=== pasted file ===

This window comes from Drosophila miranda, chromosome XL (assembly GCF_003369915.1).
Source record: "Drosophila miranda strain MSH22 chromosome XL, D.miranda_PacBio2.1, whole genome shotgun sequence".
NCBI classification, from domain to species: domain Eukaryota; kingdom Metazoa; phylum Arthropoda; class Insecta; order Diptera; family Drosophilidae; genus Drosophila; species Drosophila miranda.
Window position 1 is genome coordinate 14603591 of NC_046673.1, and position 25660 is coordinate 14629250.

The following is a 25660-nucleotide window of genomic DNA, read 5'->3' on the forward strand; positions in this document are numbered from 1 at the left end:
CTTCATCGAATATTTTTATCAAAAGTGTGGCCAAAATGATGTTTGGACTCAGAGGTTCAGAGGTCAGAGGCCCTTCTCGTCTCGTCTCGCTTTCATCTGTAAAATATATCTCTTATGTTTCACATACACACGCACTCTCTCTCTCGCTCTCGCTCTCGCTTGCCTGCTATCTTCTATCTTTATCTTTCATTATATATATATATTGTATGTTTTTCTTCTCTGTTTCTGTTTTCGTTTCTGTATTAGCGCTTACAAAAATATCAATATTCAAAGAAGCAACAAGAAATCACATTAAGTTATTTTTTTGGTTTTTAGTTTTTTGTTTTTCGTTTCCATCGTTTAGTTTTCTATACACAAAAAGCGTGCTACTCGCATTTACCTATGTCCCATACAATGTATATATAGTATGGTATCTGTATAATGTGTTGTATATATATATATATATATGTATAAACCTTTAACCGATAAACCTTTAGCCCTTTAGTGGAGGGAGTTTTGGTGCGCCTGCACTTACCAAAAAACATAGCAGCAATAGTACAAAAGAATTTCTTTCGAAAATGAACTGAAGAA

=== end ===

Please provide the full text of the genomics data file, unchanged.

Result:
This window comes from Drosophila miranda, chromosome XL (assembly GCF_003369915.1).
Source record: "Drosophila miranda strain MSH22 chromosome XL, D.miranda_PacBio2.1, whole genome shotgun sequence".
NCBI classification, from domain to species: domain Eukaryota; kingdom Metazoa; phylum Arthropoda; class Insecta; order Diptera; family Drosophilidae; genus Drosophila; species Drosophila miranda.
Window position 1 is genome coordinate 14603591 of NC_046673.1, and position 25660 is coordinate 14629250.

The following is a 25660-nucleotide window of genomic DNA, read 5'->3' on the forward strand; positions in this document are numbered from 1 at the left end:
CTTCATCGAATATTTTTATCAAAAGTGTGGCCAAAATGATGTTTGGACTCAGAGGTTCAGAGGTCAGAGGCCCTTCTCGTCTCGTCTCGCTTTCATCTGTAAAATATATCTCTTATGTTTCACATACACACGCACTCTCTCTCTCGCTCTCGCTCTCGCTTGCCTGCTATCTTCTATCTTTATCTTTCATTATATATATATATTGTATGTTTTTCTTCTCTGTTTCTGTTTTCGTTTCTGTATTAGCGCTTACAAAAATATCAATATTCAAAGAAGCAACAAGAAATCACATTAAGTTATTTTTTTGGTTTTTAGTTTTTTGTTTTTCGTTTCCATCGTTTAGTTTTCTATACACAAAAAGCGTGCTACTCGCATTTACCTATGTCCCATACAATGTATATATAGTATGGTATCTGTATAATGTGTTGTATATATATATATATATATGTATAAACCTTTAACCGATAAACCTTTAGCCCTTTAGTGGAGGGAGTTTTGGTGCGCCTGCACTTACCAAAAAACATAGCAGCAATAGTACAAAAGAATTTCTTTCGAAAATGAACTGAAGAA